The first eight tracks comprise a back-and-forth between an original composition of Dudas’s titled Three Intermezzi inserted between the movements of the Webern Five Sets for String Orchestra, Op. 5. Dudas’s composition is subtle and ethereal at times and rousing with improvisatory energy at other times, while the Webern deeply contrasts with serial poise and reservation. These works differ greatly as they are rooted in entirely different idioms. The juxtaposition is certainly unique, but leaves questions of whether Webern would have intended such use of the various movements of his music. This consideration aside, the performances were very well prepared, energetic and were faithful representations of the compositions.
The recording continues with a loose adaptation of Bartók’s Hungarian Pictures. The translated liner notes discuss the distant relation to the original composition, noting to listeners that “the concern here is with the fundamental affinity between folklore and jazz.” Dudas shines in this piece, paving the way for several other soloists and for the orchestra in general. The final track is another Dudas composition titled Ballet Music in Four Sets. At this point in the compact disc the listener is well prepared for Dudas’s compositional versatility. The players also seem to have relaxed and are playing at their very best. The orchestra’s teamwork with Dudas is exceptional, as they never overpower his playing and make diligent efforts to match style with the soloist. Despite the 11 years since the concert, Dudas, Siberski, and all the involved orchestral musicians deserve another round of applause!
– Joel Auringer
Ken Peplowski, clarinet; Ehud Asherie, piano; Martin Wind, bass; Matt Wilson, drums and percussion. D. Ellington: The Flaming Sword; H. Warren/L. McCarey/H. Adamson: An Affair to Remember; J. Lennon/Y. Ono: Oh, My Love; L. Bricusse/A. Newley: Cheer Up, Charlie; N. Coward: I’ll Follow My Secret Heart; H. Nichols: Enrapture; P. Erskine: Twelve; B. Herrmann: Vertigo Scene D’Amour/Madeleine; B. Manilow/J. Mercer: When October Goes; T. Waller/A. Razaf: Willow Tree. Capri Records 74141-2. Total time: 53:00. Capri Records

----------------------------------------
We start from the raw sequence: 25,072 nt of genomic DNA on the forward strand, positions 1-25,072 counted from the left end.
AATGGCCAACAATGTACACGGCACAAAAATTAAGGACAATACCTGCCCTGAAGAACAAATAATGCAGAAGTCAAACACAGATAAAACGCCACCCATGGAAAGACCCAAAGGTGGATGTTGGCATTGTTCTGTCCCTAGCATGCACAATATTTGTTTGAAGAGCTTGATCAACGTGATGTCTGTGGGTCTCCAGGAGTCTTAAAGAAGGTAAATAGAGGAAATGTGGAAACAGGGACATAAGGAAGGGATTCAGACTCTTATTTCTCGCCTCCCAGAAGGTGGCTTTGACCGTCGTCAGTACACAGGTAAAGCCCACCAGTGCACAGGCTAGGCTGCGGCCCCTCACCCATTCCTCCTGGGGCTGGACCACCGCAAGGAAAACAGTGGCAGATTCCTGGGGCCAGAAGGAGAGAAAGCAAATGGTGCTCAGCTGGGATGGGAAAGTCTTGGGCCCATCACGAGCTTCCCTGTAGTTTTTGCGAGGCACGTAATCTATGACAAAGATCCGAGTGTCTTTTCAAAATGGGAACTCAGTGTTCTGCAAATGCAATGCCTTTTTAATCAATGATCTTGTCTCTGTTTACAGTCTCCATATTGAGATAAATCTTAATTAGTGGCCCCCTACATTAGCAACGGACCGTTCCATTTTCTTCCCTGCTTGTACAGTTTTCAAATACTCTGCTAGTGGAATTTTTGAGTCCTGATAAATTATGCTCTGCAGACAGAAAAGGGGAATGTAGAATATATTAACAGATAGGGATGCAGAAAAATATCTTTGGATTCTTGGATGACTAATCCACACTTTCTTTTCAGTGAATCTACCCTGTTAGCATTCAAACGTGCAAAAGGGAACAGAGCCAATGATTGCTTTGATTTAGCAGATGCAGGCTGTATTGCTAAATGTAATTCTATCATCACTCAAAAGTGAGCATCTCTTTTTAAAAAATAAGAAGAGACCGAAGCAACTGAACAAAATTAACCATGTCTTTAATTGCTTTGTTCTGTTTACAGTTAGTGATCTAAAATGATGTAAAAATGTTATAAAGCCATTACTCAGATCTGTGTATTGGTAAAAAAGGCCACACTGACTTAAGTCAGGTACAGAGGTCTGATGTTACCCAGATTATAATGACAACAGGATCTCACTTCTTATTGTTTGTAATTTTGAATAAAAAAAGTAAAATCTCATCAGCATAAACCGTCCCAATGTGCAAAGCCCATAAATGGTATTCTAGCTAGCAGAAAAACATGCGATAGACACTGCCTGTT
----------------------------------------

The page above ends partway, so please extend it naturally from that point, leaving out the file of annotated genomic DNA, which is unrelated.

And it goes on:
I have always enjoyed listening to and reviewing recordings by new artists; however, there is something extremely satisfying when I have the opportunity to follow the journey of an acknowledged master over a long period of time. I first met and heard Ken Peplowski perform during the mid-1980s. I’ve been able to follow his career and growth as a musician since that time. Peplowski is one of the top clarinetists in jazz today. He has recorded more than 50 compact discs as a soloist, and has appeared on hundreds as a sideman. Often viewed as a swing or mainstream player in the tradition of Benny Goodman, I see Peplowski as much more. He has an individual sound and style on both clarinet and tenor saxophone.
Enrapture features Peplowski with a superb quartet. Almost every tune was recorded in one take. The spontaneity and relaxation of a live performance was definitely captured during this recording. It is obvious these musicians listen to and support each other throughout this very satisfying recording.
The repertoire is quite diverse, including compositions by Duke Ellington, John Lennon and Fats Waller, along with two tunes from Bernard Herrmann’s score to the Alfred Hitchcock classic Vertigo. The individual compositions are noteworthy, but the variety and sequencing of these songs contribute greatly to the success of the entire recording.
The first tune is an upbeat, calypso-inspired rendition of Duke Ellington’s “The Flaming Sword.” The title track, “Enrapture,” which interestingly has never been recorded, is a perfect vehicle to highlight Peplowski’s incredible clarinet mastery and technique. Another tune that grabbed my attention was “Twelve.” It is a 12-tone original, based on the changes of “Easy to Love.” In addition, there are a variety of intimate ballads performed on clarinet and tenor saxophone. Many of these tunes are rarely performed in the jazz setting. This forced me as a listener to hear these songs in a new way, which I found quite interesting.